SOCK STORIES by Debra H. Goldstein
Have you ever noticed the socks a person wears? Like the words a writers put on paper, each pair tells a story or evokes images or feelings.
For example, my husband wears dark socks to his office because he has bought into the theory that they look more look more professional than gym socks, but his disinterest in how he dresses is reflected by his unwillingness to take the time to match the color of his socks to the shade of his slacks. He’s just as likely to wear black with brown as he is to grab a pair of brown socks. Joel is most comfortable in gym socks and sneakers. To my chagrin, his yucky looking tube socks and an old pair of slip-ons are the image indelibly pressed into our neighbors’ minds when they seem him going outside every morning to retrieve his precious newspaper.
A young man I know tells a different story through his sock choices. He considers himself to be a player. Consequently, he coordinates the sharpest socks I’ve ever seen with tailor made suits and shirts, as well as specialized pocket handkerchiefs or patterned ties.
Personally, I’ve always been fond of wearing socks that tell a story or bring a memory back to me. I wear Chanukah, Mah jongg, and other holiday socks to make a statement for the moment, much as one does with a Christmas sweater. On a bad day, I choose between the comfort afforded by two pairs of warm soft fuzzy socks.
Last week, when we took a family cruise to Alaska, the socks I ended up wearing not only created a story for the moment, but became part of memories I will pull up in the future.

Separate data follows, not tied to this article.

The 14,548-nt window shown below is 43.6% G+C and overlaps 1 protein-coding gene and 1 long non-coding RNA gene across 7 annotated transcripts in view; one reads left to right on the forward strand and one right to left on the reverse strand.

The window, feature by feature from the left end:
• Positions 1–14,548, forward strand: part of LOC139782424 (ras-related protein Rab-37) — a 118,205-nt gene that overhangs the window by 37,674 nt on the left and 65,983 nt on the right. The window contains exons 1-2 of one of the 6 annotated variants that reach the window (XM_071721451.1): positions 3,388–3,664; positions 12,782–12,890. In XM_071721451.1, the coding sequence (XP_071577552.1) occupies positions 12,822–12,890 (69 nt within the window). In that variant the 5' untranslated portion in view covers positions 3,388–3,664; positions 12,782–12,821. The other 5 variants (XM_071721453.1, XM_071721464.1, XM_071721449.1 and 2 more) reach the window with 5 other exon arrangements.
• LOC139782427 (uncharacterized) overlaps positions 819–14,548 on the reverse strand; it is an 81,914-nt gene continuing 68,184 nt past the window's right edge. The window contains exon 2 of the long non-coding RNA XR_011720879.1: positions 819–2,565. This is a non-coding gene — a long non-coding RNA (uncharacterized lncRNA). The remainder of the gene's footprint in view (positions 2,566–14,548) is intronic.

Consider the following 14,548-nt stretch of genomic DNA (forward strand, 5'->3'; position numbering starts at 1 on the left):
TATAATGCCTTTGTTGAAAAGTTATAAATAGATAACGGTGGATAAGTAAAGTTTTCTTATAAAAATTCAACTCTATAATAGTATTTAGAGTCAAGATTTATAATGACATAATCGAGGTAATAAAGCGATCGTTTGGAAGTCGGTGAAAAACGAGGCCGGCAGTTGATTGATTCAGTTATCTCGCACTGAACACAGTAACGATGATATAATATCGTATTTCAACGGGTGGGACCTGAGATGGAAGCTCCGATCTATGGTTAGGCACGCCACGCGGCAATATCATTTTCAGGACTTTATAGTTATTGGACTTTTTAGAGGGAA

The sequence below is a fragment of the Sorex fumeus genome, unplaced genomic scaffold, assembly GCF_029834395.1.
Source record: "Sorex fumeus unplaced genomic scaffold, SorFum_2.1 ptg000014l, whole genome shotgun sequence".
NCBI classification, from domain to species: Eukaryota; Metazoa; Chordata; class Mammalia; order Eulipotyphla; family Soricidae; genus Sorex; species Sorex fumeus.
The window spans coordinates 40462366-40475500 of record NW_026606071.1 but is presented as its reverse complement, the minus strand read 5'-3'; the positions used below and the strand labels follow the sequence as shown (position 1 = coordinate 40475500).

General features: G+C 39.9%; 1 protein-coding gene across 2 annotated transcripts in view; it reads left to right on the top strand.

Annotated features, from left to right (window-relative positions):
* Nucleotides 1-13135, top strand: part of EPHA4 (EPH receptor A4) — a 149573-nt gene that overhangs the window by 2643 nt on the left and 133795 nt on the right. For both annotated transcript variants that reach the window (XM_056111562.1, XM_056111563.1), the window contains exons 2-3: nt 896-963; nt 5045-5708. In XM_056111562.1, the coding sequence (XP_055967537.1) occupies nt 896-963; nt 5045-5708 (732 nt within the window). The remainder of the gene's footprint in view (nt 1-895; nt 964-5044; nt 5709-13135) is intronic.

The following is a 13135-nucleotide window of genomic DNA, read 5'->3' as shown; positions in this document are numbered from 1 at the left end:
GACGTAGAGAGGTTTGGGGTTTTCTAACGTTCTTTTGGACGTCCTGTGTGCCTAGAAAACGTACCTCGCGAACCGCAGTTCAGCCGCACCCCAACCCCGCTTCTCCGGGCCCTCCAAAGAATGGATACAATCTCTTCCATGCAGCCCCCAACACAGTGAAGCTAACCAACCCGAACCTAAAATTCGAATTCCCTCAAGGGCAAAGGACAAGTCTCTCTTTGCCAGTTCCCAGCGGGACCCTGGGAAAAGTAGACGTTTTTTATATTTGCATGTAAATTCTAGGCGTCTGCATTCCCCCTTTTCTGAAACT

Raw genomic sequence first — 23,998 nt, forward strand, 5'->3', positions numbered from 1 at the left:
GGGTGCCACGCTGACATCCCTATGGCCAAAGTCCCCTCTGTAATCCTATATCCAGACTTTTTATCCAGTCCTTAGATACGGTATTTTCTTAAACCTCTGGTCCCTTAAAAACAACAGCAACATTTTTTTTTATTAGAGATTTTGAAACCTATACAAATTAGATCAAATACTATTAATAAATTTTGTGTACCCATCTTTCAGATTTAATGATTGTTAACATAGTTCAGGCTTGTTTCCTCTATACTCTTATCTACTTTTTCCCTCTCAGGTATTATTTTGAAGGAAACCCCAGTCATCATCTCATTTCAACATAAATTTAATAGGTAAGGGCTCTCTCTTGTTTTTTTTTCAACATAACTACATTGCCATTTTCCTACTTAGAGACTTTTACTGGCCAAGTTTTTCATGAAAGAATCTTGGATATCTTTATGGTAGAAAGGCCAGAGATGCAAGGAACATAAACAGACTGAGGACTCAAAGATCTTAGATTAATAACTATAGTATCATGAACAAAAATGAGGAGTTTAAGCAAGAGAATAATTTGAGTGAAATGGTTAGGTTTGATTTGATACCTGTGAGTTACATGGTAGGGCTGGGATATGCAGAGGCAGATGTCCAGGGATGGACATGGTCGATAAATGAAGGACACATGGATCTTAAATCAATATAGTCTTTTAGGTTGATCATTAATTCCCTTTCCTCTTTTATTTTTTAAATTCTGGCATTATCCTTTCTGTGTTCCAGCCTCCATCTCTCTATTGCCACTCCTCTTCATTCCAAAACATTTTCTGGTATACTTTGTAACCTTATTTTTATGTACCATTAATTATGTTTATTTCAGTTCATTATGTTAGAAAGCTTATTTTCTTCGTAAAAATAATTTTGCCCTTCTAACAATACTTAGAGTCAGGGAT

The ages in our group ranged from five to seventy-five. I wasn’t the oldest, but I easily was the group’s cattle herder. Before we sailed, I reminded everyone to bring passports, cold weather and rain gear (and of course our coldest day was 72 degrees and the only time it rained was once while we were sleeping), and other essentials. I chided, sent e-mails, and while packing managed to leave my air pushed out of it plastic bag of socks on the dining room table.
I arrived on the ship with only the striped sneaker socks I was wearing, but never fear, cruise ships sell everything. That is why I am now the owner of pink and purple socks that all say Alaska and have moose heads, full sized mooses, bears, and something I’m not sure of on them.
Each morning, as I pulled on a pair of these socks, they reminded me I was sharing Alaska with people who matter to me more than anything else. The animals, background mountains, and whatever it was on one pair that I wasn’t sure of, also made a statement that this would be a day of new experiences and beautiful terrain.
Our most varied day was in Juneau. For us, it was the day of the glaciers. Joel and I took the most sedate way of seeing them – busing and hiking to lookout points, but even from a distance, the beauty of massive pieces of ice broken from the main glacier fascinated me. What I saw and the ranger’s movie made me ever so much more aware of global warming because of how the glacier itself has receded. My daughter and her husband kayaked out to the glacier; my two sons took a float plane into the glacier area; and our five year old grand-daughter and her parents visited a dog camp and rode a dog sled. Everyone came back to the ship impressed by what we experienced.
From now on, whenever I put on a pair of my Alaskan socks, I will remember the looks of happiness everyone had while telling me about their day.
My initial anger at forgetting my socks has been replaced by the stories my new ones will always unlock. Whenever I see the pink moose or either "Moose Hug" or "Alaska" on my socks, memories and scenes from the cruise will be triggered – much as words create mental images in a good book, short story or poem.